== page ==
Feb 8, 2019

The toxic guardians - multiple toxin-antitoxin systems provide stability, avoid deletions and maintain virulence genes of Pseudomonas syringae virulence plasmids

Mobile DNA
Leire BardajiJesús Murillo


Pseudomonas syringae is a γ-proteobacterium causing economically relevant diseases in practically all cultivated plants. Most isolates of this pathogen contain native plasmids collectively carrying many pathogenicity and virulence genes. However, P. syringae is generally an opportunistic pathogen primarily inhabiting environmental reservoirs, which could exert a low selective pressure for virulence plasmids. Additionally, these plasmids usually contain a large proportion of repeated sequences, which could compromise plasmid integrity. Therefore, the identification of plasmid stability determinants and mechanisms to preserve virulence genes is essential to understand the evolution of this pathogen and its adaptability to agroecosystems. The three virulence plasmids of P. syringae pv. savastanoi NCPPB 3335 contain from one to seven functional stability determinants, including three highly active toxin-antitoxin systems (TA) in both pPsv48A and pPsv48C. The TA systems reduced loss frequency of pPsv48A by two orders of magnitude, whereas one of the two replicons of pPsv48C likely confers stable inheritance by itself. Notably, inactivation of the TA systems from pPsv48C exposed the plasmid to high-frequency deletions promoted by mob...Continue Reading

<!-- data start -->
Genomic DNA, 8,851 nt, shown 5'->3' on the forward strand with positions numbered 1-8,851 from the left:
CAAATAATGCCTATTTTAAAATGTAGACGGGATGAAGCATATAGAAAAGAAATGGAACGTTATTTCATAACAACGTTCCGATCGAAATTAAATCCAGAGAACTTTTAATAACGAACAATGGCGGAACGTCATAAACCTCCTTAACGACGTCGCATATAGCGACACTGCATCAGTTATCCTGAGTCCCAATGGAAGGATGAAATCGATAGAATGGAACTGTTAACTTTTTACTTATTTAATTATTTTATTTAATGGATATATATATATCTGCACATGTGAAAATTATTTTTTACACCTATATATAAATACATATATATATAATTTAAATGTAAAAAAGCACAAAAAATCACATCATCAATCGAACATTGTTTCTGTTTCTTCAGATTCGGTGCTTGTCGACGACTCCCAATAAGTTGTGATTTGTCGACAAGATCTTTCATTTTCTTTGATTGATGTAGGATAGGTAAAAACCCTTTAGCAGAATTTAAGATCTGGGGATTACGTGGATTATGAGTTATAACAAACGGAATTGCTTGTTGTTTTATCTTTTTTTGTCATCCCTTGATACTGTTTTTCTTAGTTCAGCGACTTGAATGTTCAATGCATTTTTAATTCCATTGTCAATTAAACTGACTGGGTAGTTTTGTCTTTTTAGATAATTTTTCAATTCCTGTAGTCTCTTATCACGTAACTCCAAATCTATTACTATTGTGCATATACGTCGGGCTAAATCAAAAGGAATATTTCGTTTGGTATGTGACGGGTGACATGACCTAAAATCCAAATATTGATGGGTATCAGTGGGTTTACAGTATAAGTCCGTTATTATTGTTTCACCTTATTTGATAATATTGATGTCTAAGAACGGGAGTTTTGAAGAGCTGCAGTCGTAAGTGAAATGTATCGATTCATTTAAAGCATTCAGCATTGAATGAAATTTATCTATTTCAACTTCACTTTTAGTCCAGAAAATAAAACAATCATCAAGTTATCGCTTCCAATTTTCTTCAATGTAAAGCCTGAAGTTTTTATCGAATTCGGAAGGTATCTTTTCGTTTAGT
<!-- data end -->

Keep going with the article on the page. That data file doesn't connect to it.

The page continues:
Mentioned in this Paper

In Vivo
Proteobacterium 1
Virus Replication
Recombination, Genetic
Gene Deletion

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